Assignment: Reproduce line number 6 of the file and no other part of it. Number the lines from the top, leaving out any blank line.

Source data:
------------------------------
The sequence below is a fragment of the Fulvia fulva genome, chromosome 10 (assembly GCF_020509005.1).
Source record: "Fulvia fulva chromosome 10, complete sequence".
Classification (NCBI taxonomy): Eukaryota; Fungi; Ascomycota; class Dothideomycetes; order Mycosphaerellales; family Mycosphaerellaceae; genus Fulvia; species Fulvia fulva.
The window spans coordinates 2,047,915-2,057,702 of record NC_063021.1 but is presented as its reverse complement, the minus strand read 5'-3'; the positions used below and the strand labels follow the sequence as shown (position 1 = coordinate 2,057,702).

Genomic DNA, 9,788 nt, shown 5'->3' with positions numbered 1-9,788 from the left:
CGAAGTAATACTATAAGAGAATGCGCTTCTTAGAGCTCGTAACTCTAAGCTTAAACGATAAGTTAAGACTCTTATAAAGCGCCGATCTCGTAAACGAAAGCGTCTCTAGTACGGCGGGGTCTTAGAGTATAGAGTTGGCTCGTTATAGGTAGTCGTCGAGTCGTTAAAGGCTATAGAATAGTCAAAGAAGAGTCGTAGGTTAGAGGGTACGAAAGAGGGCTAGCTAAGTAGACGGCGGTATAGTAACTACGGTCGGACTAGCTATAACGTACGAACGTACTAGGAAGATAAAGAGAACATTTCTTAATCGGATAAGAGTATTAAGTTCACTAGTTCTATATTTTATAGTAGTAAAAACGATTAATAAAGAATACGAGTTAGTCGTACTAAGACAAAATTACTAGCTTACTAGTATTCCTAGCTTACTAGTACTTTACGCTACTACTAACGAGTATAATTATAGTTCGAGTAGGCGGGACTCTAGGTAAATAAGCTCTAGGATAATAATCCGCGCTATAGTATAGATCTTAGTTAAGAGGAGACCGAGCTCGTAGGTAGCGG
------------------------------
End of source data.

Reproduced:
CGAAGTAATACTATAAGAGAATGCGCTTCTTAGAGCTCGTAACTCTAAGCTTAAACGATAAGTTAAGACTCTTATAAAGCGCCGATCTCGTAAACGAAAGCGTCTCTAGTACGGCGGGGTCTTAGAGTATAGAGTTGGCTCGTTATAGGTAGTCGTCGAGTCGTTAAAGGCTATAGAATAGTCAAAGAAGAGTCGTAGGTTAGAGGGTACGAAAGAGGGCTAGCTAAGTAGACGGCGGTATAGTAACTACGGTCGGACTAGCTATAACGTACGAACGTACTAGGAAGATAAAGAGAACATTTCTTAATCGGATAAGAGTATTAAGTTCACTAGTTCTATATTTTATAGTAGTAAAAACGATTAATAAAGAATACGAGTTAGTCGTACTAAGACAAAATTACTAGCTTACTAGTATTCCTAGCTTACTAGTACTTTACGCTACTACTAACGAGTATAATTATAGTTCGAGTAGGCGGGACTCTAGGTAAATAAGCTCTAGGATAATAATCCGCGCTATAGTATAGATCTTAGTTAAGAGGAGACCGAGCTCGTAGGTAGCGG